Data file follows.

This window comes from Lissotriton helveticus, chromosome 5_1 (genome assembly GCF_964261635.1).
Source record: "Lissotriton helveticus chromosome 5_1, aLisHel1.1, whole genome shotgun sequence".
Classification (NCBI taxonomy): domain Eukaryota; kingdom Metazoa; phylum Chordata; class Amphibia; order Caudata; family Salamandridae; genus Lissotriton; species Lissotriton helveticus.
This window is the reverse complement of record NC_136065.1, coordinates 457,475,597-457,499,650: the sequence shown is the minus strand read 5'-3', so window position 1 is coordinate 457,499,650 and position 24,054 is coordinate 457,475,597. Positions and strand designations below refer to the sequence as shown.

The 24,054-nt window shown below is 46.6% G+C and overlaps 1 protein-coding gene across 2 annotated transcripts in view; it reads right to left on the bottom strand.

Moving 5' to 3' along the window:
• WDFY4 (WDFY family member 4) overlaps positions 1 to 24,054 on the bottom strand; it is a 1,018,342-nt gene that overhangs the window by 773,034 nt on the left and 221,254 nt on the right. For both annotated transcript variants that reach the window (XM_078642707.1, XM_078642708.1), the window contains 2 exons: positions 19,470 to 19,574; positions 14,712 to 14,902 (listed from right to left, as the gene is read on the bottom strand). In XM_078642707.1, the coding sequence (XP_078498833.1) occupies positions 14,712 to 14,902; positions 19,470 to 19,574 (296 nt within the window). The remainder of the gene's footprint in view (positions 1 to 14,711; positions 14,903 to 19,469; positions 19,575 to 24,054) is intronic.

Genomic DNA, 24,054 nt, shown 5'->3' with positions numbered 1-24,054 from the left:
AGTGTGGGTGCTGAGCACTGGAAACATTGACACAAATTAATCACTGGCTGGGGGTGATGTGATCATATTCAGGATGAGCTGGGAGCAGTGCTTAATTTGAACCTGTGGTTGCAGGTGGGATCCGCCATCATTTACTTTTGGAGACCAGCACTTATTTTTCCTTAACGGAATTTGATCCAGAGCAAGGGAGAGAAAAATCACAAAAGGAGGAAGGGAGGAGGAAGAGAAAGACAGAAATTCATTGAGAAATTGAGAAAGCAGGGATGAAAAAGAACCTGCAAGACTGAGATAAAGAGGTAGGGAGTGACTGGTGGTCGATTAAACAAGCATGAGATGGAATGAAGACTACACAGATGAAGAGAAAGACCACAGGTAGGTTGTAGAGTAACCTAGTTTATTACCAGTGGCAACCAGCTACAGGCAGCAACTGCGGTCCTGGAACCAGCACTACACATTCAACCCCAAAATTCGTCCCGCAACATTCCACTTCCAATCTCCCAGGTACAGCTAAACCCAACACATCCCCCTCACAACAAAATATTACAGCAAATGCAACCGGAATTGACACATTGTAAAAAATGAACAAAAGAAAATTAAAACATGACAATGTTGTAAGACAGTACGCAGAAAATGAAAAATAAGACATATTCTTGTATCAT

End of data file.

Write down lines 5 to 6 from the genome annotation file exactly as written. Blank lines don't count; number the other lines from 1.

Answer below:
The 24,054-nt window shown below is 46.6% G+C and overlaps 1 protein-coding gene across 2 annotated transcripts in view; it reads right to left on the bottom strand.

Moving 5' to 3' along the window: